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This paper focuses on the potential of Free Trade Agreements (FTAs) and specific International Organizations (IOs) to promote democratic and effective environmental governance. FTAs are often cited in the political science literature for their negative impacts; yet, they are central to the present stage of economic globalization. Given that U.S. FTAs have environmental requirements as do accession agreements to developed country IOs (e.g. OECD), they remain under-explored institutions providing space for activists to expand environmental citizenship. The specific research question explored here is how might activists use these institutions to promote procedural environmental rights to information, participation, and justice, collectively known as “environmental democracy?” Data come from two Latin American cases—Mexico and Chile. These countries share cultural and economic similarities but at the same time pose a puzzle. Environmental democracy is related to overall quality of democracy, and Mexico rates low on “quality of democracy” scores. Yet within the region, Mexico has been an early adopter of environmental democracy laws. In contrast, Chile, with high overall “quality of democracy” scores, has been a relatively late adopter of modern environmental governance norms. At least some of the explanation relies on the positive incentive for nations’ to access FTAs and high prestige IOs.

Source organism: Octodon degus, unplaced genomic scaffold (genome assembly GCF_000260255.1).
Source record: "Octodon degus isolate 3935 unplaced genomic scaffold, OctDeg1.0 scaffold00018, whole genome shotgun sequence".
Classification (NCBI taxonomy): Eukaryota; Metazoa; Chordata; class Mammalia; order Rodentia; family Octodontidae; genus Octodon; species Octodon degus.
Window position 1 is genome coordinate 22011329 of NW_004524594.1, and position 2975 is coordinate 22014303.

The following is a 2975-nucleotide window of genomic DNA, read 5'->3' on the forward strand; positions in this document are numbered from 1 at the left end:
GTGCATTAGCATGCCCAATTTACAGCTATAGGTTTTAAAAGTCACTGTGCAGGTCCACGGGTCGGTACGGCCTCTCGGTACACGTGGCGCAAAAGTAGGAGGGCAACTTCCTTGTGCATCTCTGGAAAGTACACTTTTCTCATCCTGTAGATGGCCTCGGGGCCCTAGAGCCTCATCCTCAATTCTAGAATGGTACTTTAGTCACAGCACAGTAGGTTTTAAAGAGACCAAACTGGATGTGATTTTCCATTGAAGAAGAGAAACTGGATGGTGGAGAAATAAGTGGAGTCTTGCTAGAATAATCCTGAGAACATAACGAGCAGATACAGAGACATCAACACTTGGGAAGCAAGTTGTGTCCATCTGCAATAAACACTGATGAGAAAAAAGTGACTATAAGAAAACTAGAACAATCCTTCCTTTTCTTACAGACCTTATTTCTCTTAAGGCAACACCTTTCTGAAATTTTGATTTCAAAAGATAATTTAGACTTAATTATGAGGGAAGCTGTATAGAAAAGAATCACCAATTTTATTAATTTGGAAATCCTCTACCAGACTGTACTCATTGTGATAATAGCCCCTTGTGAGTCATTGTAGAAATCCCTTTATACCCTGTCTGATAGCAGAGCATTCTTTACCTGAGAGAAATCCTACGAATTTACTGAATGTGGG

This chapter was originally published in Is Planet Earth Green?, edited by Gabriela Mádlo, available at DOI: 10.1163/9781848881181_006



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